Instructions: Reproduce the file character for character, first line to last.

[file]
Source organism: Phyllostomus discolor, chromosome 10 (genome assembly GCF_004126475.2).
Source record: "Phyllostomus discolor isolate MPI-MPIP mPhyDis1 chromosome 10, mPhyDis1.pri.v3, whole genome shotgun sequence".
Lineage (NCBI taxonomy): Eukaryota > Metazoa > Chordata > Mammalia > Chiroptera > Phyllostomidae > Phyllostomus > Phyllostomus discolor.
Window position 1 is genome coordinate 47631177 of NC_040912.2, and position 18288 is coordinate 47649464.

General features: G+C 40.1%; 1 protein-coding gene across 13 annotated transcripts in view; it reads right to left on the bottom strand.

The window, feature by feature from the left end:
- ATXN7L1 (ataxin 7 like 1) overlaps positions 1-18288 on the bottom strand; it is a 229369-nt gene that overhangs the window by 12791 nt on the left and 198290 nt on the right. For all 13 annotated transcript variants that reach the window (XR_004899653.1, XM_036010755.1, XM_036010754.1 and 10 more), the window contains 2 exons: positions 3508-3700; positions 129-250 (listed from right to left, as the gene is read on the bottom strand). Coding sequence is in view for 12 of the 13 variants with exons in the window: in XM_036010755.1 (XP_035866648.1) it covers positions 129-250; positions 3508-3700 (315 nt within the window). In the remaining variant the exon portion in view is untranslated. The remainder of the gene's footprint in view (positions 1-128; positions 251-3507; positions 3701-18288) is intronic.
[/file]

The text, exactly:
Source organism: Phyllostomus discolor, chromosome 10 (genome assembly GCF_004126475.2).
Source record: "Phyllostomus discolor isolate MPI-MPIP mPhyDis1 chromosome 10, mPhyDis1.pri.v3, whole genome shotgun sequence".
Lineage (NCBI taxonomy): Eukaryota > Metazoa > Chordata > Mammalia > Chiroptera > Phyllostomidae > Phyllostomus > Phyllostomus discolor.
Window position 1 is genome coordinate 47631177 of NC_040912.2, and position 18288 is coordinate 47649464.

General features: G+C 40.1%; 1 protein-coding gene across 13 annotated transcripts in view; it reads right to left on the bottom strand.

The window, feature by feature from the left end:
- ATXN7L1 (ataxin 7 like 1) overlaps positions 1-18288 on the bottom strand; it is a 229369-nt gene that overhangs the window by 12791 nt on the left and 198290 nt on the right. For all 13 annotated transcript variants that reach the window (XR_004899653.1, XM_036010755.1, XM_036010754.1 and 10 more), the window contains 2 exons: positions 3508-3700; positions 129-250 (listed from right to left, as the gene is read on the bottom strand). Coding sequence is in view for 12 of the 13 variants with exons in the window: in XM_036010755.1 (XP_035866648.1) it covers positions 129-250; positions 3508-3700 (315 nt within the window). In the remaining variant the exon portion in view is untranslated. The remainder of the gene's footprint in view (positions 1-128; positions 251-3507; positions 3701-18288) is intronic.